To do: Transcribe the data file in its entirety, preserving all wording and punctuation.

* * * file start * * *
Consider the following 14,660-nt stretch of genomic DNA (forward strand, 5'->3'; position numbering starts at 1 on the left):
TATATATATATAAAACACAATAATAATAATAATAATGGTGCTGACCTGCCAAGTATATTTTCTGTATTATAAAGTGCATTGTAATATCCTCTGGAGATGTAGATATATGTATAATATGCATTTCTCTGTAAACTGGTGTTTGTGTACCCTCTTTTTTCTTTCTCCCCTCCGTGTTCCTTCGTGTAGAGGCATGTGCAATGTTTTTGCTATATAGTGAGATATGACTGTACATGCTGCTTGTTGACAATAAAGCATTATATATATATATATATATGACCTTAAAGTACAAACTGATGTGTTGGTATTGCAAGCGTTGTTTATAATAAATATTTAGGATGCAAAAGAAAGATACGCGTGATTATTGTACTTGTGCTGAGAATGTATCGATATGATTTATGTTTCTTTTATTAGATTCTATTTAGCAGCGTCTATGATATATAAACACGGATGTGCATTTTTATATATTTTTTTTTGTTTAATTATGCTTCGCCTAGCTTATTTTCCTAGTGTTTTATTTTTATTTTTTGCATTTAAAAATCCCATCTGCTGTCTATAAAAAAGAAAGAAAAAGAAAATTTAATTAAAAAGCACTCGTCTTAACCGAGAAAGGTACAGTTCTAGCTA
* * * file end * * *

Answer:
Consider the following 14,660-nt stretch of genomic DNA (forward strand, 5'->3'; position numbering starts at 1 on the left):
TATATATATATAAAACACAATAATAATAATAATAATGGTGCTGACCTGCCAAGTATATTTTCTGTATTATAAAGTGCATTGTAATATCCTCTGGAGATGTAGATATATGTATAATATGCATTTCTCTGTAAACTGGTGTTTGTGTACCCTCTTTTTTCTTTCTCCCCTCCGTGTTCCTTCGTGTAGAGGCATGTGCAATGTTTTTGCTATATAGTGAGATATGACTGTACATGCTGCTTGTTGACAATAAAGCATTATATATATATATATATATGACCTTAAAGTACAAACTGATGTGTTGGTATTGCAAGCGTTGTTTATAATAAATATTTAGGATGCAAAAGAAAGATACGCGTGATTATTGTACTTGTGCTGAGAATGTATCGATATGATTTATGTTTCTTTTATTAGATTCTATTTAGCAGCGTCTATGATATATAAACACGGATGTGCATTTTTATATATTTTTTTTTGTTTAATTATGCTTCGCCTAGCTTATTTTCCTAGTGTTTTATTTTTATTTTTTGCATTTAAAAATCCCATCTGCTGTCTATAAAAAAGAAAGAAAAAGAAAATTTAATTAAAAAGCACTCGTCTTAACCGAGAAAGGTACAGTTCTAGCTA